A recent False Claims Act settlement and a healthcare fraud takedown in Texas highlight the need for compliance and vigilance.
Physicians and other healthcare providers can help patients manage pain while reducing their likelihood — and opportunity — to become addicted to pain medicine.
Primary care physicians can help fight the opioid epidemic by offering medication assisted treatment.
In the eyes of the law, prescribing opioids for patients with chronic pain means upholding ethical standards of professional conduct, not following a checklist.
A look at how Purdu Pharma marketed OxyCotin.
Avoid legal trouble by doing a thorough review of the electronic prescription process, security options, audits and potential loopholes.
Lax policies regarding medical records and ordering prescriptions and tests puts physicians—and their practices—at risk of DEA and HIPAA violations.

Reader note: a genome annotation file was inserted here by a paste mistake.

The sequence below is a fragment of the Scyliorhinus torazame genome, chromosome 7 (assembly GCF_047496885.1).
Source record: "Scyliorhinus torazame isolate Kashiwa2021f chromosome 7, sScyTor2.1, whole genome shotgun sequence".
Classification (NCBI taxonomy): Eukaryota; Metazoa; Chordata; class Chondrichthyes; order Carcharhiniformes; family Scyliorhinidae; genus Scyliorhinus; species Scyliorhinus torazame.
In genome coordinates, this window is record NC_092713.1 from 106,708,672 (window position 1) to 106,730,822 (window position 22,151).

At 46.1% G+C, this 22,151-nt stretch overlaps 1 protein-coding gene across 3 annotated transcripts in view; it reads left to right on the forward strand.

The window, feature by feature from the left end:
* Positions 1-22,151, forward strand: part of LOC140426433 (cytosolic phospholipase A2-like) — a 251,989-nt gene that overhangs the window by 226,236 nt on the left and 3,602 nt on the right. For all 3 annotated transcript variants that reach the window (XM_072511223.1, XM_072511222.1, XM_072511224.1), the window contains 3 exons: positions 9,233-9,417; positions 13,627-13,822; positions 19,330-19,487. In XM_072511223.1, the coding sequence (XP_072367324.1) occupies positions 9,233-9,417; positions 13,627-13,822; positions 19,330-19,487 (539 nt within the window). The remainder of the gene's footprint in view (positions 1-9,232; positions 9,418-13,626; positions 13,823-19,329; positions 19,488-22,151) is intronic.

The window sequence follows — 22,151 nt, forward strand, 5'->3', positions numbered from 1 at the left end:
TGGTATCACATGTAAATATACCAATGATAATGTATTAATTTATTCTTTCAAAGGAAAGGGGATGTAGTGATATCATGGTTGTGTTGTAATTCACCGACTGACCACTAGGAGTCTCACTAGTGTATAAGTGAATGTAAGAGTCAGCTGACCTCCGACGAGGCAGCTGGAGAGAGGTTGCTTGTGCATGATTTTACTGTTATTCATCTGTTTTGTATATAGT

The Medical Board of California has investigated the prescribing practices of about 450 physicians whose patients overdosed on opioids months or even years later.
We all want to help alleviate our patients’ pain. However, the word pain should not produce a knee-jerk reaction of prescribing pain medication.
One nurse at an addiction treatment program carries opioid-reversal drug naloxone, brand name Narcan, to save a life whether she's on or off the job. She's been denied life insurance because the life insurer can't distinguish those who carry naloxone to save others and those who carry naloxone because they are at risk for overdose.